I guess the RGB pins of the strip need some kind of voltage, to produce multiple colors instead of just mixing RED, GREEN and BLUE.
QuoteI guess the RGB pins of the strip need some kind of voltage, to produce multiple colors instead of just mixing RED, GREEN and BLUE.No just mixing the R, G B colours at different brightnesses will give you all the colours.That schematic is no good for what you want because that chip can only switch about 650mA of current in total at any one time with each individual buffer being restricted to a maximum of 500mA.
so 0.75A, seperated over 3 channels = 0.25A.
Quoteso 0.75A, seperated over 3 channels = 0.25A.But added together will give 0.75A, which is too much for the chip due to power dissipation. See:-http://www.thebox.myzen.co.uk/Tutorial/Power_Examples.htmlYou could use one chip per colour or a bigger darlington like a BD679 or a logic level FET.
do I have to connect each of the 2-8 PINs on the ULN2003 to GND
Quotedo I have to connect each of the 2-8 PINs on the ULN2003 to GNDYes otherwise there is no path to ground for the current, nor common reference for the transistors.That circuit will work, providing your strip works by grounding the R, G & B signals. But it is a bit of a waste using three arrays only to use one transistor per array.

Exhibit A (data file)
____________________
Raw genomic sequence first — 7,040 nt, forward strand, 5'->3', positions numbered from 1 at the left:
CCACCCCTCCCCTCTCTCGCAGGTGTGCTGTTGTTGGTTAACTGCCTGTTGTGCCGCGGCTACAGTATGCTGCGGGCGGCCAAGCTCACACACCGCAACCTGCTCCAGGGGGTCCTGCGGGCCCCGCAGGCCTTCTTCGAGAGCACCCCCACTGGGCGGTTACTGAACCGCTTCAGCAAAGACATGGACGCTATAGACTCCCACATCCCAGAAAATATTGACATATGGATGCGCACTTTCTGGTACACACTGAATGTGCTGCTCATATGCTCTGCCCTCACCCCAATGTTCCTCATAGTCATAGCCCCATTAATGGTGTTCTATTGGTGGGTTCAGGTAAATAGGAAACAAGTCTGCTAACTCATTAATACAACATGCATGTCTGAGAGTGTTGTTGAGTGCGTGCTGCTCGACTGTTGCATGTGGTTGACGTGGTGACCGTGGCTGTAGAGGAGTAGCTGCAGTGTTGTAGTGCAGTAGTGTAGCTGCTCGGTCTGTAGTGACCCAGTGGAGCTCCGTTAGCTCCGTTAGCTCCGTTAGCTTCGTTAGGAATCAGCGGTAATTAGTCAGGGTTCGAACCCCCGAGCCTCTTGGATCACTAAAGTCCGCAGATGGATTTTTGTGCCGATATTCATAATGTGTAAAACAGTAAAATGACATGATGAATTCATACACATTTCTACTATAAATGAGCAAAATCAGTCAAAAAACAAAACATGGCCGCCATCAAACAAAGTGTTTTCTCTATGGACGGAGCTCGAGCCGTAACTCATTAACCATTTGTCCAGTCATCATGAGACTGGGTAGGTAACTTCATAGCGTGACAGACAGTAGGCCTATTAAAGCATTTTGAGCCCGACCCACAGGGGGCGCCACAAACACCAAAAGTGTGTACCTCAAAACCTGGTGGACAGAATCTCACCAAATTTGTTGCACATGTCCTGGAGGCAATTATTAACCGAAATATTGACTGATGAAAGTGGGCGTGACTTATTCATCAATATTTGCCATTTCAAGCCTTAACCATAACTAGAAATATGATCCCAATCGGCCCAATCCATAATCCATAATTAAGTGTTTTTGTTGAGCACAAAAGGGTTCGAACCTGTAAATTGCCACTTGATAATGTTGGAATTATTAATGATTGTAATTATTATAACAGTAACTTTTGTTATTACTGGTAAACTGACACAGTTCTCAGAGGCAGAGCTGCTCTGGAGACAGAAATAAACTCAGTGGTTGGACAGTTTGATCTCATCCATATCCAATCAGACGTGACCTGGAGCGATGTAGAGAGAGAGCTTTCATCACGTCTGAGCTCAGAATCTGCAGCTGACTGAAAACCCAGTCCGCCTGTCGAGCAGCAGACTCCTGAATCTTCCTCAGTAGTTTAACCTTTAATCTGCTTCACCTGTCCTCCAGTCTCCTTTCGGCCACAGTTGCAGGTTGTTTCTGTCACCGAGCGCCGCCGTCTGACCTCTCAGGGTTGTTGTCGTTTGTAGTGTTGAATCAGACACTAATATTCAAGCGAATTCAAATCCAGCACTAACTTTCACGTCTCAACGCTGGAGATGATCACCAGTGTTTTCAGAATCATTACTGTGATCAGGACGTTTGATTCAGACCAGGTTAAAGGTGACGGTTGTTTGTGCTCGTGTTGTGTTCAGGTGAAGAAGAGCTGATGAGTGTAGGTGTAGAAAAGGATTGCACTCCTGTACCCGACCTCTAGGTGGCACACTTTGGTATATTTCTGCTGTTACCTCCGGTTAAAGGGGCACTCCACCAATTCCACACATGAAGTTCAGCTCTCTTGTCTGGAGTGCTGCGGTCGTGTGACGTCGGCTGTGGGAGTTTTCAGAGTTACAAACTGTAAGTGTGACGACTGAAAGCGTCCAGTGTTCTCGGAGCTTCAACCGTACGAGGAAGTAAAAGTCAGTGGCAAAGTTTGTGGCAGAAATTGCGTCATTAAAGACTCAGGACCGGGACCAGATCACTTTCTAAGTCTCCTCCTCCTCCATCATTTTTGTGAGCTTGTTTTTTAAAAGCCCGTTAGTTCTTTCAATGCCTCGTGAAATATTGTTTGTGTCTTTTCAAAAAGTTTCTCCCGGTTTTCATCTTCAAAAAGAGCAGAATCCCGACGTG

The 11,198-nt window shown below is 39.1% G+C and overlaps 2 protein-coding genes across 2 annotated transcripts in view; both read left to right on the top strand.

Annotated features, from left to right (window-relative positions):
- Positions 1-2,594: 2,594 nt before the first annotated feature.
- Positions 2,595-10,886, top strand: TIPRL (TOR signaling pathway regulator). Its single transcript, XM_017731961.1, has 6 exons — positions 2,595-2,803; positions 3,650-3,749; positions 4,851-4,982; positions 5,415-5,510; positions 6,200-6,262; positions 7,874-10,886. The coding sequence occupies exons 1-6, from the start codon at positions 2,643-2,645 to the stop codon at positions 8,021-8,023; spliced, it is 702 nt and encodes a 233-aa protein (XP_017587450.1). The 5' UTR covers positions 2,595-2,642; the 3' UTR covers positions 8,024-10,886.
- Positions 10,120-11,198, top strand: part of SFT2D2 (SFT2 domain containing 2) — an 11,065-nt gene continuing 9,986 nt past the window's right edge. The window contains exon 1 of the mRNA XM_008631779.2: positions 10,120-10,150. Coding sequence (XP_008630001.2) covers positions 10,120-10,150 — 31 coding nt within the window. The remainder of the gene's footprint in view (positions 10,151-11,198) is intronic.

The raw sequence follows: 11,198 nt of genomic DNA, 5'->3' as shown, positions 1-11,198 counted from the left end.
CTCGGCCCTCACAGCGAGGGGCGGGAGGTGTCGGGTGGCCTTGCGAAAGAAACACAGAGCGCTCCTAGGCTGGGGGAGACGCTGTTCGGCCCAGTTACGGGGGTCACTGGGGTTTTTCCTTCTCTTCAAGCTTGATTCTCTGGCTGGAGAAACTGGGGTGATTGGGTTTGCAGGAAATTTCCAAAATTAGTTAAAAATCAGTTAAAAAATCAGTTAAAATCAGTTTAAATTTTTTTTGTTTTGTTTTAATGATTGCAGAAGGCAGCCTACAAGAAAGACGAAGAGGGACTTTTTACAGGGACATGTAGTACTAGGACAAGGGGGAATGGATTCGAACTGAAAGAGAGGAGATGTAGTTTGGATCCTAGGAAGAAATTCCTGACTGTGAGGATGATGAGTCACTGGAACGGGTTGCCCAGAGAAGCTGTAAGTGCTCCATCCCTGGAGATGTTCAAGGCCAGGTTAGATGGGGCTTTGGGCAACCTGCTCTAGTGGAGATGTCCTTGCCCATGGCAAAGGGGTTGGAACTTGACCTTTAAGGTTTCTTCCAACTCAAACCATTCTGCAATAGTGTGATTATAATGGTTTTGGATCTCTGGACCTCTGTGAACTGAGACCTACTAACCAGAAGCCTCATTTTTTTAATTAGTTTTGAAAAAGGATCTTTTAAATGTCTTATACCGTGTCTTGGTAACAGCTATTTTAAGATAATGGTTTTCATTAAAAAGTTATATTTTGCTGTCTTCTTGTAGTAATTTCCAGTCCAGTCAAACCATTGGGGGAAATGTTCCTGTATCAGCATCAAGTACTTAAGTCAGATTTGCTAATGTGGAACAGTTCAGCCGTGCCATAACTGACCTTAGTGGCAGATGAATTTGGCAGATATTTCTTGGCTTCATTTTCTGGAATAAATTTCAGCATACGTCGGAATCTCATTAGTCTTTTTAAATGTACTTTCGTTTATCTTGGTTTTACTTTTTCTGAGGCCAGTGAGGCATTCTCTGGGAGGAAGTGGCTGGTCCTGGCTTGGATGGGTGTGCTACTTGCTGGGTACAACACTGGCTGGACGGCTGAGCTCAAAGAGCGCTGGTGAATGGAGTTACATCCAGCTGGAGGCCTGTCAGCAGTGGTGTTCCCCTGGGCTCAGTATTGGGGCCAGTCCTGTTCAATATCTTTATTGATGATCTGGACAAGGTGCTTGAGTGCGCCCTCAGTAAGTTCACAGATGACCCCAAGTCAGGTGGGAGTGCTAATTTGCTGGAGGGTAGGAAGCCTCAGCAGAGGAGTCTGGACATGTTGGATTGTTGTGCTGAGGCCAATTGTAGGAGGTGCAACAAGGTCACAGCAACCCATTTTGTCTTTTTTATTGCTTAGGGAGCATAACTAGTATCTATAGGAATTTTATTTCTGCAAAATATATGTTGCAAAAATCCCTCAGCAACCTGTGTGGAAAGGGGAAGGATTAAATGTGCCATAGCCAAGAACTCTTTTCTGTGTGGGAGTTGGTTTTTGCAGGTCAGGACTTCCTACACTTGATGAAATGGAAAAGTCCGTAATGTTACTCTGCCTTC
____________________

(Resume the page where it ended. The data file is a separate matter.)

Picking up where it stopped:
would this create nice blue-ish color a bright Aqua-blue color
If you are going to do that then you might as well parallel those unused outputs to spread the load. That is wire pins 10 to 16 on each chip together. The data sheet says it is fine to do this.Quotewould this create nice blue-ish color a bright Aqua-blue colorYes.
would this create nice blue-ish color a bright Aqua-blue color Hey I am a bloke, only girls use names like that for colours, I don't know what you would call it, try it and see.
No I mean on each chip connect 15 to 10 together, and also the inputs 1 to 7 together. This makes the current flow through all the transistors for each colour, and so puts less load on the chip.
will be able to mix different levels of blue by using an analogWrite
Quotewill be able to mix different levels of blue by using an analogWrite Yes the intensity of the colour will change with the PWM value you feed it. By mixing different values you will get different colours.For an example of this see the last half of the video in my project:-http://www.thebox.myzen.co.uk/Hardware/Hexome.htmlTake that last circuit. Remove all the black wires that go to ground.Connect pins 1 to 7 together. Do this for all three chips.Connect pins 16 to 10 together. Do this for all three chips.Then wire pin 8 of all chips to ground. Do not connect pin 7 to anything.
but what happens to PIN 9?